Finally, the most important point which deserves additional attention is when the diagnosis is unclear, it is recommended to refer patients to the ALS specialists, which can greatly minimize the diagnostic delay.

  Individualized Treatment of Amyotrophic Lateral Sclerosis Top

Clinical management of amyotrophic lateral sclerosis patients

Although mean survival in ALS patients is only 2–5 years, some of the patients tend to have a more slowly progressive disease form and can survive for over a decade, demonstrating the importance of clinical management throughout the course of the disease. So far, there is no breakthrough for the treatment of ALS. The main treatments are neuroprotective treatment, symptomatic and supportive treatment as well as some unproven disease-modifying therapies such as stem cell transplantation and gene therapy. Multidisciplinary specialist team can provide optimized individualized clinical management for patients with ALS. The Revised ALS Functional Rating Scale is the most accepted and widely used assessment tool during the course of the disease.

Unapproved disease-modifying therapies

Stem cell transplantation therapy is still practiced in animal model level or under clinical trial. A new stem cell treatment that injected intramuscularly and intrathecal administration of autologous mesenchymal stem cells in patients with ALS was successful in slowing disease progression in a small group of ALS patients in a Phase 2 clinical trial,[13] showing this therapy may have possible clinical benefit.

Gene therapy is a molecular level intervention for the treatment of the disease. It has greatly broadened the prospects of disease's treatment. However, this therapy is only developed for familial patients who carry specific gene mutations and is not suitable for most sporadic patients who have no specific target. It still needs a long way to enter the clinical stage of treatment.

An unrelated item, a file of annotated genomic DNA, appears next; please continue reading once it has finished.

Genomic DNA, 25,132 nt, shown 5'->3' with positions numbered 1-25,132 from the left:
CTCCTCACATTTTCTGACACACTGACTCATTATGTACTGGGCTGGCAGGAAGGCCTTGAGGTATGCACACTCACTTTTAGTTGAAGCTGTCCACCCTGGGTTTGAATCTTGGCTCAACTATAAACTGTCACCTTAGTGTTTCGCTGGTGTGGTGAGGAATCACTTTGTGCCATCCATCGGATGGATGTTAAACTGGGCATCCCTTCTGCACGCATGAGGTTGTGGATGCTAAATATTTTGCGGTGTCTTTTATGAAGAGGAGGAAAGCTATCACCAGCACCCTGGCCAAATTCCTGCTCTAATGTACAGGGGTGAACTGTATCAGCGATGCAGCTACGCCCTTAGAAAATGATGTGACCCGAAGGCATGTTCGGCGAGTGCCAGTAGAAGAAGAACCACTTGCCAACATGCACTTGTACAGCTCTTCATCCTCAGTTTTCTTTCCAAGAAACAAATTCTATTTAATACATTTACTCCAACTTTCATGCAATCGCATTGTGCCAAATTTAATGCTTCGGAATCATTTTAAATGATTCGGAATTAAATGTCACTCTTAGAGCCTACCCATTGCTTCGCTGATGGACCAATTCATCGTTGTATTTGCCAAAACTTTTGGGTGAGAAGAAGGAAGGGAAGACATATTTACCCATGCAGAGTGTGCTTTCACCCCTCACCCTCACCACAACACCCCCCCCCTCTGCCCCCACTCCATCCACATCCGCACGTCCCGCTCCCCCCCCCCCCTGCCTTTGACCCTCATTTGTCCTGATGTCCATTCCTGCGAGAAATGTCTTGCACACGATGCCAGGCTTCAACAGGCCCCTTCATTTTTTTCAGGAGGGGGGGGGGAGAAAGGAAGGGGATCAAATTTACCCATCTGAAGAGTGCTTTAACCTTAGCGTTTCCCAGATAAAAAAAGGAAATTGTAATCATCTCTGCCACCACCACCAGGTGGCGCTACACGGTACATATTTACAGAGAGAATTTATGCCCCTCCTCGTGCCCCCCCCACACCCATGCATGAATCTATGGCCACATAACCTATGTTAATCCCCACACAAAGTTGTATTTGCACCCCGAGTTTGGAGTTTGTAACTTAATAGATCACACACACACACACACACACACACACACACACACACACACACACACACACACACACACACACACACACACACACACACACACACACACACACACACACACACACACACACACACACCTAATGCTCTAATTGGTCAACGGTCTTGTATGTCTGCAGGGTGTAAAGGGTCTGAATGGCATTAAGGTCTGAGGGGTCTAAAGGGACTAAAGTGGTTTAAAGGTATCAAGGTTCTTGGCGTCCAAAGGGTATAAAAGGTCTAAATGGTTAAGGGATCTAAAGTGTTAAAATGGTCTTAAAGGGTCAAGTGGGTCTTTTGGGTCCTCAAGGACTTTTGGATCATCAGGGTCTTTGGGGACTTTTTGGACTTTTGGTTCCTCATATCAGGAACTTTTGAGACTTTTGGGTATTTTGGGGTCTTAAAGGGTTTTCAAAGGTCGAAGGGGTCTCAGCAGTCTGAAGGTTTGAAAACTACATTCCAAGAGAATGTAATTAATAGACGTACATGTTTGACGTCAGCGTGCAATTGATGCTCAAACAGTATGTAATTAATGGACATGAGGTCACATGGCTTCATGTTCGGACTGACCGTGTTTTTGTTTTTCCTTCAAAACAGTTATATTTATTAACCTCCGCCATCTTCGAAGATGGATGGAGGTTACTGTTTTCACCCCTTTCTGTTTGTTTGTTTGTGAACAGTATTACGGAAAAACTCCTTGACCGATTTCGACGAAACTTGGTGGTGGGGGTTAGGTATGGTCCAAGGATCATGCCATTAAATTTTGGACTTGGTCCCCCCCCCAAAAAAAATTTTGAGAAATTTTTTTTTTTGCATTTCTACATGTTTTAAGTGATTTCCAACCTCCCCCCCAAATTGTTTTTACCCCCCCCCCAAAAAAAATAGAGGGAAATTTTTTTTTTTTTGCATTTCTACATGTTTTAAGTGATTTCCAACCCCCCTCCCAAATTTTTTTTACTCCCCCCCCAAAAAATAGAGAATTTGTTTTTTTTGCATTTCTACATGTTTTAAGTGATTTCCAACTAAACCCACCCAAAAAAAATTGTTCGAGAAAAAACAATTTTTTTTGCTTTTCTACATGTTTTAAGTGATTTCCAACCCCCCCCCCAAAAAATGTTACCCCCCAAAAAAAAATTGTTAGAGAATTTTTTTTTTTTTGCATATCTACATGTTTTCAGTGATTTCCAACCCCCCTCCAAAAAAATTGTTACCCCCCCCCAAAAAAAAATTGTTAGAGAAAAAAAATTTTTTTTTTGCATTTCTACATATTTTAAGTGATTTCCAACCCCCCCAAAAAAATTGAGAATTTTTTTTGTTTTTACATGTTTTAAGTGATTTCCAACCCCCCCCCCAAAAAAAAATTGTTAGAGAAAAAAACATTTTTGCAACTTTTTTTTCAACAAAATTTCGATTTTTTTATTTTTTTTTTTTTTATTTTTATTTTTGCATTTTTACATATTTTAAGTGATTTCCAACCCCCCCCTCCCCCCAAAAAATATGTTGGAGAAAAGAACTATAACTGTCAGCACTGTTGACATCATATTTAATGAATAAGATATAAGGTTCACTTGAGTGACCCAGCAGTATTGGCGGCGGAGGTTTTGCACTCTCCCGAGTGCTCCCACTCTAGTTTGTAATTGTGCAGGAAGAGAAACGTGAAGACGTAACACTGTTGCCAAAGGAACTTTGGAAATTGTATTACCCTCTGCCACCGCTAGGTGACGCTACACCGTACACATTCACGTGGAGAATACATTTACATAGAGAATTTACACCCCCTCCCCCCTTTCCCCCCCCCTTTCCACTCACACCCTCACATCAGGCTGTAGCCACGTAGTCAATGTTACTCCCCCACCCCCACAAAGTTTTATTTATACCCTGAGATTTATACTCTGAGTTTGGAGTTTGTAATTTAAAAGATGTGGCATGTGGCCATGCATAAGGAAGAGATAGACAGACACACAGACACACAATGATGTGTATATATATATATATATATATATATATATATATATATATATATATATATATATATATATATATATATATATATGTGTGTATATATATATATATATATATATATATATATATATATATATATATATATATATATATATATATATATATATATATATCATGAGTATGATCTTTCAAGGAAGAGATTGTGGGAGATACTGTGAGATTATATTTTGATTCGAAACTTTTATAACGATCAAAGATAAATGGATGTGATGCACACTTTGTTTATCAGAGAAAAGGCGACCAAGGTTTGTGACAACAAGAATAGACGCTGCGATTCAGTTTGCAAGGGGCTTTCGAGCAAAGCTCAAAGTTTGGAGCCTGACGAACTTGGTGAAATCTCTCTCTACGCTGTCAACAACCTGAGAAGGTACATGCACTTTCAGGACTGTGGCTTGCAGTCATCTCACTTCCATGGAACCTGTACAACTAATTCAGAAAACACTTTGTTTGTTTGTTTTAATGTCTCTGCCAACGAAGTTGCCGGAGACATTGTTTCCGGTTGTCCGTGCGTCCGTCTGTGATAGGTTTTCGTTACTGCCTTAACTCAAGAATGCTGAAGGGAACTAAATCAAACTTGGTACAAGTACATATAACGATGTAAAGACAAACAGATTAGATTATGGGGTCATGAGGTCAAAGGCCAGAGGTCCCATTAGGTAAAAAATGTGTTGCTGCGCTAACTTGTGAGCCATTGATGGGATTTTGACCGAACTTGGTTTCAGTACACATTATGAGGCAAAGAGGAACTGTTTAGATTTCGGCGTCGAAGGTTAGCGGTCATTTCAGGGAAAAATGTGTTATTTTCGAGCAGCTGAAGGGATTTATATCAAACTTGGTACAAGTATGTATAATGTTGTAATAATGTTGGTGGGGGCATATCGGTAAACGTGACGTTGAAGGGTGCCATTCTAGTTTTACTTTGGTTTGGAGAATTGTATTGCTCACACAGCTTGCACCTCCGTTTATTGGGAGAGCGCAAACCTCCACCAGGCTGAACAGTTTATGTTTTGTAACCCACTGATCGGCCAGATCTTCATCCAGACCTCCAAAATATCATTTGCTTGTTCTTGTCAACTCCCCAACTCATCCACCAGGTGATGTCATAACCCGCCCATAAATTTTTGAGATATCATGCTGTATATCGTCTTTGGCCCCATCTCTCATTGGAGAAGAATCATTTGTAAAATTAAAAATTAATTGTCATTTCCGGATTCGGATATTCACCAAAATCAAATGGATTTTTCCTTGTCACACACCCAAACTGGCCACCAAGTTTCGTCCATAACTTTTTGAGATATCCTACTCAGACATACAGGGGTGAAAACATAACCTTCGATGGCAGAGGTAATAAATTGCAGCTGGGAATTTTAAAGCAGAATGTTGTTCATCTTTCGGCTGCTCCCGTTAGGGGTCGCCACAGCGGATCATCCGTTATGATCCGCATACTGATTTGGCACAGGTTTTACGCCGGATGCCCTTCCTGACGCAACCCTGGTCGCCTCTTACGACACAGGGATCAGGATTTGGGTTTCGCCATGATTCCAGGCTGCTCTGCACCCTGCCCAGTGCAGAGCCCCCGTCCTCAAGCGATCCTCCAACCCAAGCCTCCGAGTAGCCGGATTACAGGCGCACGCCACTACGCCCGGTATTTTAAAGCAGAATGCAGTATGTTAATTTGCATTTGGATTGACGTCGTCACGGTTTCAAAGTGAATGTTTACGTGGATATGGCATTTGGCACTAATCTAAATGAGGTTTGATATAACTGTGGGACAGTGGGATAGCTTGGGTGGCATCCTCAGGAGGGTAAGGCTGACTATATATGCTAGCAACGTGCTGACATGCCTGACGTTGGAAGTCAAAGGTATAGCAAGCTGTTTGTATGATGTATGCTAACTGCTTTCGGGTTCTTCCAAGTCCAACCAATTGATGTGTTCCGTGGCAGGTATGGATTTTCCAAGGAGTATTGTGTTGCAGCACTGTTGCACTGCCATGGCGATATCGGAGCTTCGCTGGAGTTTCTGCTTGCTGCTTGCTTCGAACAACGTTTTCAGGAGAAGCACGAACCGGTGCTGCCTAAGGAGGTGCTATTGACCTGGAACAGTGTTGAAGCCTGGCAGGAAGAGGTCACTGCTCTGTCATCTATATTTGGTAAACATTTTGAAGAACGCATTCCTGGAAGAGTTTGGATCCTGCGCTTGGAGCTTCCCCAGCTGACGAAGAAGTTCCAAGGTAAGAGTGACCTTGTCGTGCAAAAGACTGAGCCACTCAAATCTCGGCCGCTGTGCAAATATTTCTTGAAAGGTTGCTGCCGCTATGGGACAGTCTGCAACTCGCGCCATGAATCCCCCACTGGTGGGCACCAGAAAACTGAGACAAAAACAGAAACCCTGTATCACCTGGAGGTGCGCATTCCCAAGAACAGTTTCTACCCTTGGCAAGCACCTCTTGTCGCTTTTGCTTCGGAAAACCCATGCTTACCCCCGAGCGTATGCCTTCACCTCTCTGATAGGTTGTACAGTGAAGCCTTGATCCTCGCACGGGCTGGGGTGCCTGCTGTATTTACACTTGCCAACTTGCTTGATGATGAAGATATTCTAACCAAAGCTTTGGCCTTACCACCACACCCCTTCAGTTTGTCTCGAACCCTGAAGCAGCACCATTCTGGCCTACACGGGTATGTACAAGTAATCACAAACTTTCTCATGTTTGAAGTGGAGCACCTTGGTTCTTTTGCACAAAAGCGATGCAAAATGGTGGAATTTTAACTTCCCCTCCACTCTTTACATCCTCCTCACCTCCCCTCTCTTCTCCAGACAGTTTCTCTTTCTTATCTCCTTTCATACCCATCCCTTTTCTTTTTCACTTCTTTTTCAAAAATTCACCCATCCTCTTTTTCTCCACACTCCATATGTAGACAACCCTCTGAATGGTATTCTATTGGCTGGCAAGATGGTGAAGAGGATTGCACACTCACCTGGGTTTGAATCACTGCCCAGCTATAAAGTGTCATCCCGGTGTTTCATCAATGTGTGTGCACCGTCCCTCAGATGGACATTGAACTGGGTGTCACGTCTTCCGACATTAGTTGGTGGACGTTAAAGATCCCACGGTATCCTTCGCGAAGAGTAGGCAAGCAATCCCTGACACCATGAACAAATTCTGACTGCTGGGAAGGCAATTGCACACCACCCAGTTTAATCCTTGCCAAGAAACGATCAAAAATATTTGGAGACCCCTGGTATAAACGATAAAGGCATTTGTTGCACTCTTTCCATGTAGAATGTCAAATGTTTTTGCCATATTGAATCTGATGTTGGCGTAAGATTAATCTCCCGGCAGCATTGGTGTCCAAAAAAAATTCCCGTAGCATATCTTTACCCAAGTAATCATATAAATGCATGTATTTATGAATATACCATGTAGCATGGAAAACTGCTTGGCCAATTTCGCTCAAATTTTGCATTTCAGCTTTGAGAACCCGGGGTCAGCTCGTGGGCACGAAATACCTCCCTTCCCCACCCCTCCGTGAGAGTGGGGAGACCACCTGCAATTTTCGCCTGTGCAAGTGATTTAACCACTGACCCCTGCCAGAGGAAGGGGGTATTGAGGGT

Neuroprotective treatment

Medication with riluzole should be initiated as early as possible. Another neuroprotective drug edaravone (RADICAVA) has also been approved by the Food and Drug Administration recently. However, both of them have a modest improvement in survival by several months. Clinicians should pay more attention on individualized treatment for ALS patients, improving the overall life quality of patients. A recent study pointed out that formal classification systems such as the El Escorial criteria and the International Classification of Diseases are lack of features that are important for clinical management, for example, site of onset, extramotor features, rate of progression, genetic basis, and functional effect.[16] All of these individualized clinical features should carefully record in the patient's database which may give guidance information during the course of the disease.

Symptomatic treatment and supportive care

Evidence-based symptomatic treatment of complications is important to improve patients' life quality.[11] Depression and anxiety frequently occur in patients and their caregivers, particularly prevalent during the diagnostic and terminal phases. Empirically tricyclic antidepressants and selective serotonin reuptake inhibitors are effective. For most patients, sialorrhea is common and sometimes socially disabling. Symptomatic treatment drugs such as amitriptyline oral doses of 5–10 mg three times a day are often sufficient. Cramp is also a troublesome symptom. Levetiracetam is shown to be beneficial. Physical therapy is the mainstay of effective treatment of spasticity in ALS patients. Medullary paralysis is another suffering symptom for patients, particular for the bulbar onset patients who have this symptom in an early stage. Percutaneous endoscopic gastrostomy feeding will greatly improve nutrition and quality of life. Ventilator involvement may occur in terminal phases. Noninvasive positive-pressure ventilation improves survival and quality of life.